SINGAPORE – May May (not her real name) was at her wits’ end after her husband racked up more than $1 million in debts, resulting in their two children being harassed by loan sharks on social media.
The 40-year-old Malaysian wanted to divorce her Singaporean husband of more than 10 years but could not afford the fees. She had consulted a lawyer and was told it would cost between $3,000 and $5,000.
Due to her immigration status, the long-term visit pass holder did not qualify for assistance from the Legal Aid Bureau, which is available only to Singaporeans and permanent residents (PRs).
She was eventually referred by a social worker to a pilot scheme run by the Law Society’s charity arm, and a volunteer lawyer, Ms Wong Soo Chih, helped her go through an uncontested divorce.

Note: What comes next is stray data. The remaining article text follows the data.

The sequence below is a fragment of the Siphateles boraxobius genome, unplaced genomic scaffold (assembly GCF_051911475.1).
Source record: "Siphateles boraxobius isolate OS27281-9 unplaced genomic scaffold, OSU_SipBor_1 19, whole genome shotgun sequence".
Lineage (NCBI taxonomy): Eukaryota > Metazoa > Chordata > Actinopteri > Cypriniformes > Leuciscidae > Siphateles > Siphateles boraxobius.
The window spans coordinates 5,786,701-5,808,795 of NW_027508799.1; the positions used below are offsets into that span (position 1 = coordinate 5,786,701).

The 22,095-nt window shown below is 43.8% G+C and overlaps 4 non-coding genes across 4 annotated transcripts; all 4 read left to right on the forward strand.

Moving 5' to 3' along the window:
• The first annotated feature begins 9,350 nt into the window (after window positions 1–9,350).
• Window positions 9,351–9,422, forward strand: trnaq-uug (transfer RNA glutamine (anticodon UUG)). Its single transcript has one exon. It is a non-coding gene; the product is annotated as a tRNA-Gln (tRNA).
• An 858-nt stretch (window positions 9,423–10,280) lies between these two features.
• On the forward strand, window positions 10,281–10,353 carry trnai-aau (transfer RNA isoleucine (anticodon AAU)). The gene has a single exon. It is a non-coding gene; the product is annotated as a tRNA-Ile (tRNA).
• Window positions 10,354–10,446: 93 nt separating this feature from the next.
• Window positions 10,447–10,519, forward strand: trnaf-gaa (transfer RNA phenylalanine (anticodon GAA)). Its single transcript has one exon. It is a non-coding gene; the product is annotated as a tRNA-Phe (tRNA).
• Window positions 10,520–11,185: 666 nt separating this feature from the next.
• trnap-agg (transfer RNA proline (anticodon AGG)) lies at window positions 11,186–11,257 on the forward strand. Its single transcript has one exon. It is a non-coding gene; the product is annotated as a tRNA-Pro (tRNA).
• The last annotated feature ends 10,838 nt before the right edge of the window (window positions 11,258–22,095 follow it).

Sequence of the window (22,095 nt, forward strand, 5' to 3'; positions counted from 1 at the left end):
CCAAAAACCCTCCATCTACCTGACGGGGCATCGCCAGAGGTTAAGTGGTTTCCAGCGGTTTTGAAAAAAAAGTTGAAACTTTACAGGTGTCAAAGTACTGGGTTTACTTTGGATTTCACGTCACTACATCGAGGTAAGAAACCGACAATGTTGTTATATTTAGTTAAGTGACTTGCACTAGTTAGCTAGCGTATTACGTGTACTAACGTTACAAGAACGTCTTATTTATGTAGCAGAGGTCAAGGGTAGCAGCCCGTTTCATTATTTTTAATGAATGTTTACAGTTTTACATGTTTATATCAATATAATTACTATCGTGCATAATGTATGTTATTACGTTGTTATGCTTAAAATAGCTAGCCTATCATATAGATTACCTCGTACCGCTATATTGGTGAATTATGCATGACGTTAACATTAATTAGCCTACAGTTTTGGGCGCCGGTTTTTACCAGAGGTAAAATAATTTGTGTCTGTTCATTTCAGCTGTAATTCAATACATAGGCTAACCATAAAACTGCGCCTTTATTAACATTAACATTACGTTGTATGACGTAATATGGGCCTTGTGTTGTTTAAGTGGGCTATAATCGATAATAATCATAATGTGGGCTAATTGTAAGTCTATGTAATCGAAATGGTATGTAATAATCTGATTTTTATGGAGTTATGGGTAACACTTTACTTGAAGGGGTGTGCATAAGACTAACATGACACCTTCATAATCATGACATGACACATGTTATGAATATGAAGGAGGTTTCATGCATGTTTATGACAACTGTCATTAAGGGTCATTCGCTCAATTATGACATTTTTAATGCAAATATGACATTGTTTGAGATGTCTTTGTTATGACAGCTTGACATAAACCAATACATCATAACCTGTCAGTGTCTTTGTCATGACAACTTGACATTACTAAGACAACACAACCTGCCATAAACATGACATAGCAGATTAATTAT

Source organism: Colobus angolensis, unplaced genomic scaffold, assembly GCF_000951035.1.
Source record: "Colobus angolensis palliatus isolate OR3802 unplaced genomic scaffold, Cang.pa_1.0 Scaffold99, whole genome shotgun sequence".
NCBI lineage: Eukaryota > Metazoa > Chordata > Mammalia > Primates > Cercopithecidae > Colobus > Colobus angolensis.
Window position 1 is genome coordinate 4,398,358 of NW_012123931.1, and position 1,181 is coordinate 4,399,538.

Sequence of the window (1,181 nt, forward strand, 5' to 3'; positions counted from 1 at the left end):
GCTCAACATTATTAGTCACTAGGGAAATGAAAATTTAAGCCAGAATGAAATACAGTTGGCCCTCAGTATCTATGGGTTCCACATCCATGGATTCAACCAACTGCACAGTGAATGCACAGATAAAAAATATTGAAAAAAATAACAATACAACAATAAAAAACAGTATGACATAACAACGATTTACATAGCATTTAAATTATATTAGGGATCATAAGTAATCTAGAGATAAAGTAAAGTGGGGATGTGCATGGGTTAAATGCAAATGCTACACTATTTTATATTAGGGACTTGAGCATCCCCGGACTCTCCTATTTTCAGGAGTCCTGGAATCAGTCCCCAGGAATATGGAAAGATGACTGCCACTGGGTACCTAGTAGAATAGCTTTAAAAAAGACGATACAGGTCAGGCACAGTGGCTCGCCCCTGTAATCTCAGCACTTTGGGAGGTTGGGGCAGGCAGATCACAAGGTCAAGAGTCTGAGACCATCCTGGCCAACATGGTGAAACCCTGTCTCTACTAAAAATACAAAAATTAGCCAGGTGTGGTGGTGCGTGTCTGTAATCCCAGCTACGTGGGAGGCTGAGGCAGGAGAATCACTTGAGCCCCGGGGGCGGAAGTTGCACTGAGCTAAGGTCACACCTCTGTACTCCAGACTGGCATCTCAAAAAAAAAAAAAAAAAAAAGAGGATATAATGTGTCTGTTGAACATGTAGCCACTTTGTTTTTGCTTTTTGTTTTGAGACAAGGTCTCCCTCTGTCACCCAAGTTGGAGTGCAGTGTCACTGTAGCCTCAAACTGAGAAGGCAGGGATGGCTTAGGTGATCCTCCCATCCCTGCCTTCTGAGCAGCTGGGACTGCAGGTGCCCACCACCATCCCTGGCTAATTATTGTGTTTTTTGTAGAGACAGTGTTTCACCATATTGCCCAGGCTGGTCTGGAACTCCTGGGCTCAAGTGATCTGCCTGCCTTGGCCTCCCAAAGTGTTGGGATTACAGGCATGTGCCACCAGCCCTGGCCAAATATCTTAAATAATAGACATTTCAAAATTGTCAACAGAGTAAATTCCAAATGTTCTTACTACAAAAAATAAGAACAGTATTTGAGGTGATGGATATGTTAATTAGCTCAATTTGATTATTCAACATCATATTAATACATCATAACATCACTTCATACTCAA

“I am very moved by what (Ms Wong) did for me… I hope to repay her some day,” said May May, who has custody of her 14-year-old son and 11-year-old daughter.
She is among 58 foreign spouses with Singaporean children who have received help under the pilot Family Justice Support Scheme (FJSS) since December 2020. Another 52 beneficiaries are individuals in the “sandwich class” who marginally fail the Legal Aid Bureau’s means test but are unable to afford a lawyer at regular rates.
The scheme aims to plug existing gaps and enhance access to justice by providing assistance in family law matters to these two groups who are unable to get help from existing legal aid mechanisms.
It is run by Law Society Pro Bono Services (LSPBS), which will be renamed Pro Bono SG by the end of 2022.
On Wednesday, the scheme was officially launched at an event held at the State Courts that was attended by Family Justice Courts judges, family lawyers